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By Kalinga Seneviratne

SomniengSIEM REAP  - Venerable Somnieng Hoeurn, deputy abbot of Wat Damnak, one of the largest Buddhist temples in this capital city of Siem Reap Province in northwestern Cambodia, and a popular resort town as the gateway to Angkor region, laments that the Khmer Rouge completely destroyed Buddhism in Cambodia. He adds with a grin, “We not only have to build temples but also do a lot of mind building.”


Buddhist Nun Becomes a Role Model for Womens' Empowerment

By Kalinga Seneviratne

DrolmaBy ordaining women into the Sangha (order of Buddha’s disciples), Gautama Buddha 2500 years ago has placed women on an equal footing with men in India. But today in most Asian Buddhist countries nuns are fighting an uphill battle to be recognized as credible teachers of the Dhamma (Buddha’s teachings).  One Nepali woman may be unwittingly changing this perception by virtually singing the Dhamma.

Indonesia: Ministry Wants Data on Buddhists’ ID Cards Corrected

By Liu She

foto Mazhab agama BuddhaIndonesian Religious Affairs Ministry (Kemenag) is calling upon Indonesian Buddhists to change the information on religion, which is not correct. It should be  based on the religion they follow in daily life. Some Indonesian Buddhist feels reluctant to change the incorrect information for religion in their Identity cards.


By Kalinga Seneviratne 

 In his opening address to the Commonwealth leaders’ summit (CHOGM) in Colombo mid-November, Sri Lanka’s President Mahinda Rajapakse concluded his speech by quoting from the Buddha. “‘Let not one take notice of faults of other’s or what they have done or not done. Let one be concerned only about what one has done and left undone,” he told assembled leaders from 53 member countries in an obvious swipe at the British PM’s pre-summit tirades on human rights violation by Sri Lanka.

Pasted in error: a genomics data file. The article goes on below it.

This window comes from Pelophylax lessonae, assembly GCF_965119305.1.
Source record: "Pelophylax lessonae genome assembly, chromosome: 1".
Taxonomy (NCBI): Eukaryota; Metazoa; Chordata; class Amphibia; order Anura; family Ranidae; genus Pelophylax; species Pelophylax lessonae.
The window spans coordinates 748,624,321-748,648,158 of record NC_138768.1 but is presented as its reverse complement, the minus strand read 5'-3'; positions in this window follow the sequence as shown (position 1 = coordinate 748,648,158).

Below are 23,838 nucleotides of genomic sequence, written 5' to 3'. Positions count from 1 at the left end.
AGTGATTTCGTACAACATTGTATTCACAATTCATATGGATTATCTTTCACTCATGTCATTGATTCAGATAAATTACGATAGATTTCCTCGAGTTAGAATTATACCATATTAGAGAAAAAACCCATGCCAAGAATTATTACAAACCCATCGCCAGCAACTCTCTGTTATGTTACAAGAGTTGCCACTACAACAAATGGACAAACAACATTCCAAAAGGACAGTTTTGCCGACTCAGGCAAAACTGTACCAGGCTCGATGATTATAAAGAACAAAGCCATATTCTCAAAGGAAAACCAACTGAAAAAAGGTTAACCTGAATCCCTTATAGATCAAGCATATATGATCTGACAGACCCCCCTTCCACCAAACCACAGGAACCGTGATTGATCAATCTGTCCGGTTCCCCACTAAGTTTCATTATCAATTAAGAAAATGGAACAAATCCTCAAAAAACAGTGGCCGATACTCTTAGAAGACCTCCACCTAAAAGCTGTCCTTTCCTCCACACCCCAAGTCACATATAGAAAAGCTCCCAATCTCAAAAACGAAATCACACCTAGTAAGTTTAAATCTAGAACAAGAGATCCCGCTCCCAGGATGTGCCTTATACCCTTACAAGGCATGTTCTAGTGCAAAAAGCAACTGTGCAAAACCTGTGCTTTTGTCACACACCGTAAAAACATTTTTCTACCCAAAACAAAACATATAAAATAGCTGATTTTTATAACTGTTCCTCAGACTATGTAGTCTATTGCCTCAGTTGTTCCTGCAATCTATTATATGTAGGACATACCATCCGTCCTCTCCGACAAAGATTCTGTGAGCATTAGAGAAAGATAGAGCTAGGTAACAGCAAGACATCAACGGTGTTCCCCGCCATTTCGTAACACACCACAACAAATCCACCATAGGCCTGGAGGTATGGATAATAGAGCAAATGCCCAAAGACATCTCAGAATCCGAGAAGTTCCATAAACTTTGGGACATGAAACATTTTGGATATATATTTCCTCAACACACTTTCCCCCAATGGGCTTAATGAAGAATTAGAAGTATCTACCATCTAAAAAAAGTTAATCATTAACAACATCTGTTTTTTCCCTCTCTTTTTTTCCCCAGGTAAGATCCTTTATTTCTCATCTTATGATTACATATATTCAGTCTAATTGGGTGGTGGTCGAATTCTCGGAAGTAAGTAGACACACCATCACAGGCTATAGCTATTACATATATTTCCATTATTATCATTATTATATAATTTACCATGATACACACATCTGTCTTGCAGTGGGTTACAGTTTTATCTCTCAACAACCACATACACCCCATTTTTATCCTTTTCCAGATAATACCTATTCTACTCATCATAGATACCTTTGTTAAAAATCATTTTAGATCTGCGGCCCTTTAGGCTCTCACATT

Cambodia: Gender Inequality Hinders Buddhist Nuns Playing A Greater Role in Community Building

By Kalinga Seneviratne

Undong Mountain, 12 Oct:  “When the war ended I have lost all my family. I was alone. I came here 27 years ago and I have found happiness now” says 71 year old Sentcheant, one of 10 nuns spending their old age together in this Buddhist nunnery, only one of two such places in Cambodia.

The Cambodian Khmer people have a proud Buddhist heritage going back to the 5th century, which is epitomized by the ancient Buddhist monuments of Ankor Wat. Even here in Udong, which is a 18th century Khmer capital city (about 2 hours drive from Phnom Penh), some 101 temples have been built by the kings.

Sobunvycenter“Our kings built temples to preserve our culture, save Buddhism and our Khmer language” said Chan Sobunvy, secretary general of the Association of Nuns and Laywomen of Cambodia (ANLWC).

This rich Buddhist Khmer heritage most Cambodia are very proud of today was all but destroyed during the communist Khmer Rouge rule under Pol Pot. Thousands of Buddhist monks were killed and temples destroyed. But, since the UN supervised elections in 1993, there’s been a revival of Buddhism here.

Setting up of this website was sponsored by SJ Mets Consultants PTY Ltd of Perth, Australia in memory of J.H.A. Gunadasa & S.T. Jayasinghe, beloved fathers of Sunil and Aruni.
May they attain Nibbana